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Tears, Prayers, and Faith: Thinking of Sutherland Springs

Phil Congdon, NBBC, November 7, 2017

Two days ago, as I was preaching, a few miles away in Sutherland Springs, a deranged man entered a church and methodically killed or gravely wounded most of the congregation. It’s hard for us to believe anyone would be so depraved they could do this. Every time we hear of acts of terror here and around the world, we wince, we grieve, we weep. In this case, both because it is so close by, and because the victims were gathered to worship the Lord, our sorrow is greater.

Our first priority must be to pray. Stop what you are doing, make time in your busy day, perhaps get together with a few others. Pray for those in the hospital, some in critical condition; pray for doctors and nurses who are providing their treatment. Pray for the grieving families of those who were killed, for the comfort that only God can give. Pray for healing for a shattered community, and the remaining members of the church. And pray for our nation to recognize the symptoms of spiritual need, and turn to God.

I know that ‘talking heads’ will raise issues like gun control and mental health after a shooting – as usual, they are sincere, but wide of the mark. According to the New York Times, costs of mental health in America exceed half-a-trillion dollars-a-year; if giving out drugs and talking could solve the problem, we would have long ago. Making guns illegal might prevent some senseless killings, but it won’t stop murder. I lived near Chicago for eight years; Illinois has very restrictive gun laws. And yet already this year, in Chicago alone, there have been 3201 shootings, 2644 wounded, and 557 killed. Something deeper than ‘gun law’ is the problem.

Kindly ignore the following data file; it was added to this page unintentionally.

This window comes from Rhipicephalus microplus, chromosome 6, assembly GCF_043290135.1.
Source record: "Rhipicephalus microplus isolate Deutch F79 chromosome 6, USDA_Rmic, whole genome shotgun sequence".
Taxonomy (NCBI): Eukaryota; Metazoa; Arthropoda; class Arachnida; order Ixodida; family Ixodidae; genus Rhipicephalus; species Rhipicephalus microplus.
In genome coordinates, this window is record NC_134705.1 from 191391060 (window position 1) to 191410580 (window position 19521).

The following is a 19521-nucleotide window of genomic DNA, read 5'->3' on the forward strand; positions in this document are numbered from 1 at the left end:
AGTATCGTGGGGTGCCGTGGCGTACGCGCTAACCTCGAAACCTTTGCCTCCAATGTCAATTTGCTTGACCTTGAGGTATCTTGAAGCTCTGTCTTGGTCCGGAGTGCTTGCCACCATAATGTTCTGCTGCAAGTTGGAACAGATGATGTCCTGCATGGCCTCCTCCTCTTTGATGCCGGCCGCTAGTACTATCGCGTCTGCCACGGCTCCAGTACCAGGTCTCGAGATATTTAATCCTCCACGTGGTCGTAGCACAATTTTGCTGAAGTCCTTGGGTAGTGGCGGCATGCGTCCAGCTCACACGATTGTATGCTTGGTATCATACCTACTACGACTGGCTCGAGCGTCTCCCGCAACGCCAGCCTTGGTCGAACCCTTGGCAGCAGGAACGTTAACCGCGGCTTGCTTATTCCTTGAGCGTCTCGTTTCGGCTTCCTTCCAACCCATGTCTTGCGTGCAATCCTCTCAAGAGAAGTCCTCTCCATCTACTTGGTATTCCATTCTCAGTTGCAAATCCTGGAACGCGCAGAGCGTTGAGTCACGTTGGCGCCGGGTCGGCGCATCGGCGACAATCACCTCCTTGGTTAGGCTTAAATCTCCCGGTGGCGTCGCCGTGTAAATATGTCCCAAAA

Let me be blunt: We are focusing on the symptoms, and ignoring the disease. Over the last generation, we have intentionally extracted God and faith from society, and we are suffering the results. When society can no longer discern right from wrong in obvious issues (partial birth abortion, selling aborted baby body parts, homosexual “marriage,” or men sharing bathrooms with girls), we have lost our moral compass. Remove God from society, and you remove moral absolutes; the vacuum will be filled with irrational and bizarre behavior. Psychology can define the problem, but never solve it. Governments can impose new laws, but never change the heart.

America, despite its rich heritage, has intentionally chosen a path that removes God and spirituality from the mainstream of life (academia, government, media, entertainment). Australia, where I lived for years, which has no ‘Christian heritage’ like America, still has “Scripture in Schools,” a program where groups (Christian and others) discuss spiritual issues with students. (Note: This has been under attack from anti-religious groups, so far unsuccessfully.) America effectively removed God from school years ago: In 1962 they removed prayer, in 1963 the Bible. We have forgotten God; these irrational and tragic killings are all-too-common reminders.

Is prayer and Bible-reading in school the solution for all society’s ills? No. But God and His Word are. While we cannot eradicate sin this side of heaven, we can shine the light of truth in darkness, and the good news of a God of love and forgiveness in a world of pain and hopelessness. So as you pray and weep for the families of Sutherland Springs, hold fast to the grace and truth of God, who desires all men to be saved and to come to the knowledge of the truth (1 Timothy 2.4).